Ron McClure: Lookout Farms and New Moons
Bassist Ron McClure has a practical philosophy about what he does. "Making music begins with doing your job," he says. "It's nice if you can be a hot soloist, but do your job first and do it well." These are words that the bassist has lived by for over 40 years in the jazz music business. McClure has done everything from playing with saxophonists such as Charles Lloyd to being part of pop recordings by the Pointer Sisters and Blood, Sweat and Tears. In between he has played on countless jazz recordings, including 33 sessions and counting for SteepleChase, both as a leader (13 including his most recent release New Moon) and sideman, composed a large number of tunes and even played piano at a New York McDonald's! McClure appears at Birdland in February, 2010 for the reunion of celebrated '70s group Lookout Farm, working with saxophonist Dave Liebman, pianist Richie Beirach and drummer Jeff Williams.
All About Jazz: How did you get started in music?
Ron McClure: I grew up in New Haven, Connecticut and played music from the time I was five years old. I played accordion, a little piano and bass. A teacher from high school basically talked me into following my dream and going into music as a career. I don't push my students now but I do tell them to think about their lives when they're 40 and what it would be like then to have not done what you wanted to do. I went to the Hartt School in Hartford, Connecticut. My private teacher Eddie Miller had been teaching me about jazz harmony. I remember that the school did not really encourage jazzonce, when I was playing in a room with Houston Person, who was also a student there, we were reported for playing that "evil body music." But I had been listening to jazz since I was a kid and that's what I wanted to play. I was a bass major at Hartt and while I was still there I met musicians who came to Hartford to playpeople like [vibraphonist] Mike Mainieri, [pianist] Dave Mackay and [drummer] Joe Porcaro. Mainieri got me to play with Buddy Rich and I also met Mike Abene who got me to Maynard Ferguson, with whom I did my first recordings for Mainstream.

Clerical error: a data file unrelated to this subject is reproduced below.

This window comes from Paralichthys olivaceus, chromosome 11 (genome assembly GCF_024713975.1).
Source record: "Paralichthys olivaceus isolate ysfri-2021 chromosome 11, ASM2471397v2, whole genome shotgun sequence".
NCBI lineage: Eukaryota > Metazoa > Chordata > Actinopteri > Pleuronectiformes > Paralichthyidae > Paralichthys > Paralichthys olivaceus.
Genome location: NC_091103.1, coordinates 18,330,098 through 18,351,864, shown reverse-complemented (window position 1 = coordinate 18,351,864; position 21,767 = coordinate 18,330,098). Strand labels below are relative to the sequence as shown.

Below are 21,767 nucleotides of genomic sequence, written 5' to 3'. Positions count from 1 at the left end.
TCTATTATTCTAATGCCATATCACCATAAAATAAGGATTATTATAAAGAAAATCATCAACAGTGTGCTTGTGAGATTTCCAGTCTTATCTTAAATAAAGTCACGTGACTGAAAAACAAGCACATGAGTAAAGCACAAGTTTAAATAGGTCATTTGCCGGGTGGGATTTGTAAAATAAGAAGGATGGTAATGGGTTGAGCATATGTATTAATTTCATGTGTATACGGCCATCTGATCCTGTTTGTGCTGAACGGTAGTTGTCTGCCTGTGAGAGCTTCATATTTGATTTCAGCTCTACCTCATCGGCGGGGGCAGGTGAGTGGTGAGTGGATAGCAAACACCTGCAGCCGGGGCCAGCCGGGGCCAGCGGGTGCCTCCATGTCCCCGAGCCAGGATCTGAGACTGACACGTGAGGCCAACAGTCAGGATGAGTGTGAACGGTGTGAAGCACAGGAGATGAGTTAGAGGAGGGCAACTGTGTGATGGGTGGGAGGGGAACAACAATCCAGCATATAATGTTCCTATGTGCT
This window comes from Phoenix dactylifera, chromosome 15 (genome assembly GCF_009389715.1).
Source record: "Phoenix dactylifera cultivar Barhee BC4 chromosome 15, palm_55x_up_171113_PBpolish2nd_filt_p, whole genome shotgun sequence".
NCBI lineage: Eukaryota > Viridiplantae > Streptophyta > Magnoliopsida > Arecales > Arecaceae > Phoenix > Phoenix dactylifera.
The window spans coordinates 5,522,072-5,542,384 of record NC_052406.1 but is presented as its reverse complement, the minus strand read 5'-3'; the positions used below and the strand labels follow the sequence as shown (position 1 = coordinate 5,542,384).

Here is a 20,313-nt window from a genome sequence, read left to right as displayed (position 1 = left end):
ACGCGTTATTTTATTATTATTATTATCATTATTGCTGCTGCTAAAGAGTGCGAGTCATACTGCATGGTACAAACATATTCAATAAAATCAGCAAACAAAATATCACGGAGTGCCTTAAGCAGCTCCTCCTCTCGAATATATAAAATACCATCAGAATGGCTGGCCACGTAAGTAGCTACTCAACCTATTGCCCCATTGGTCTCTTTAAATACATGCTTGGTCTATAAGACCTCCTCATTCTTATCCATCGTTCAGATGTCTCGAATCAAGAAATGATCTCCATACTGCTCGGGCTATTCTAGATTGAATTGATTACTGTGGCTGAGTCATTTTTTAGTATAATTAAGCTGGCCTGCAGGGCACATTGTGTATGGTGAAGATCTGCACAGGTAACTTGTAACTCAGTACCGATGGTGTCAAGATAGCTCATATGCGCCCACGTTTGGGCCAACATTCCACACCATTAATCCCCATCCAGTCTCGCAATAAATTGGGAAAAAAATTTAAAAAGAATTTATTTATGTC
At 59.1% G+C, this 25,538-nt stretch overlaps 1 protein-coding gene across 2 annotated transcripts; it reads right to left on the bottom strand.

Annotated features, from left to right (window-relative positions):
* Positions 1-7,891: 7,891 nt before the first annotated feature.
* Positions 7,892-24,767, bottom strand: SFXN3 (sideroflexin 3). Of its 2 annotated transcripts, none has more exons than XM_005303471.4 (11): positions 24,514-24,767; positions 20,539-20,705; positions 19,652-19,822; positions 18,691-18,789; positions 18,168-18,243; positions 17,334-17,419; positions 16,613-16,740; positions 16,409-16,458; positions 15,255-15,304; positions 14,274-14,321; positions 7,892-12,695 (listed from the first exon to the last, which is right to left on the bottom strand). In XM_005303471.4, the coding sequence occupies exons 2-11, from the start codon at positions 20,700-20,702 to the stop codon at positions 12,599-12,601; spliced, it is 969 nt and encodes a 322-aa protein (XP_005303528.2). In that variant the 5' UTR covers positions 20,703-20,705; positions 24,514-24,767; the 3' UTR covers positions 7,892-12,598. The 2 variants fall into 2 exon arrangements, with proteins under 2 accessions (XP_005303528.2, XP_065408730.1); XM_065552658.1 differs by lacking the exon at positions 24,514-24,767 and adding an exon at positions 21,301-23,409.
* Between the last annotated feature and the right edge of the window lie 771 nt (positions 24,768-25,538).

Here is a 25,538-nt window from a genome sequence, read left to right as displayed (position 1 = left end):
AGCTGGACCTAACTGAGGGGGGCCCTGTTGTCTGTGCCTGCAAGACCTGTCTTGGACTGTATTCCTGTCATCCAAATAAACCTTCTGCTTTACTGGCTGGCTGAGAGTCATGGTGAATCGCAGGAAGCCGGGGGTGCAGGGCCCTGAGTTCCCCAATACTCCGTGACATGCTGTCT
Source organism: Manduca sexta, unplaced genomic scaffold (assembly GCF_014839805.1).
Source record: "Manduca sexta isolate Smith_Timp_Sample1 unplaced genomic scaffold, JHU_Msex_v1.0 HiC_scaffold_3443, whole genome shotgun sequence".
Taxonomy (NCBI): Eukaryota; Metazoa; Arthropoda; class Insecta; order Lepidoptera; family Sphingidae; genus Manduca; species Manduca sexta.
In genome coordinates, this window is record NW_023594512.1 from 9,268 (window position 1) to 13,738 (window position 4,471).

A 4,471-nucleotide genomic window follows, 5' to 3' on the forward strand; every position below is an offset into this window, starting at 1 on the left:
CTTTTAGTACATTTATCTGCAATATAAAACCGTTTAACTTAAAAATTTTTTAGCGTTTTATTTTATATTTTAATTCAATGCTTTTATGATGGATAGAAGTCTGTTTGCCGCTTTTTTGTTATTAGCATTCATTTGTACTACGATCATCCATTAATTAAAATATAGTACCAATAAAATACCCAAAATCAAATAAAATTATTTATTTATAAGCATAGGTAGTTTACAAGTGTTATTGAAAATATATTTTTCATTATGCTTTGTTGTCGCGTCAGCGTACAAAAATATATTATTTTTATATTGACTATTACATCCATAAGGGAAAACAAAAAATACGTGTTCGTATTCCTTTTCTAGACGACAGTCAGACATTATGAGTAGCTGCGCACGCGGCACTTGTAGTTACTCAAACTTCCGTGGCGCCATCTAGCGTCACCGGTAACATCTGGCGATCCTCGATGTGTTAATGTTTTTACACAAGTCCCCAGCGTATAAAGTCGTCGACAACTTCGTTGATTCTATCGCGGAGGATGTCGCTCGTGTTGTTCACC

AAJ: Tell me a little about your time with Ferguson.
RM: There were good arrangements by people like Willie Maiden and Chuck Mangione was in the band; we did his tune "Between the Races." Maynard was greathe let me play and I was featured more in that big band than I had been in smaller groups. Maynard was great to work for because he made everybody feel at home. You know, while I was still with Maynard I got to work with the Wynton Kelly/Wes Montgomery group!
AAJ: That was the Smokin' at the Half Note (Verve, 1965) group with Paul Chambers and Jimmy Cobb?
RM: Yeah, Maynard opened for them at a club in Atlantic City. When it came time for them to play one night they couldn't find Paul. He was not so well thenin fact it was shortly before he died. I'd met Paul before and all he could say to me then was "You're the cat, man." Anyway, the music that Wynton and Wes did was joyous and truly timeless. Talk about a time feel and a groove! Jimmy did a couple rim shots and signaled for me to come up. I knew the tunes pretty much and when I started to play, Wes just looked around at me and beamed, grinned from ear to ear. So I did the set and then about a month later, the same two groups were paired at a club in New York. Ron Carter had replaced Paul for that gig and he was late because he was doing a record date, so they asked me to play until Ron got there. The same thing happened the next dayRon was still doing the recording and said, "I'll give you 20 bucks to do the first set." In July of that yearI think it was 1965I was in my apartment on a horribly hot day, when the phone rang and it was Wynton asking me to go to the West Coast with them for nine weeks! I'll never forget that. I got to make a record with Wynton from that!
AAJ: Isn't there a story about playing with the Miles Davis group?
RM: Herbie Hancock called me on a Saturday night, 8 pm. Says there's a gig at the Village Vanguard at 10, pays $37.50, union scale. I think it was 1968. I was playing with Charles Lloyd and Wynton then so in one week I played with three generations of Miles rhythm sectionsWynton and Jimmy, Herbie and Tony Williams and Keith Jarrett and Jack DeJohnette! You know, I thought about the significance of it laternot for my career, really, but for the fact that I was there and could do it. Anyway, I get to the gig and it's Wayne Shorter, Joe Henderson, Tony and Herbie. No Miles. To this day, I didn't really know what tunes we were playingthey were really taking them out. Same kind of freedom that we had with Charles Lloyd.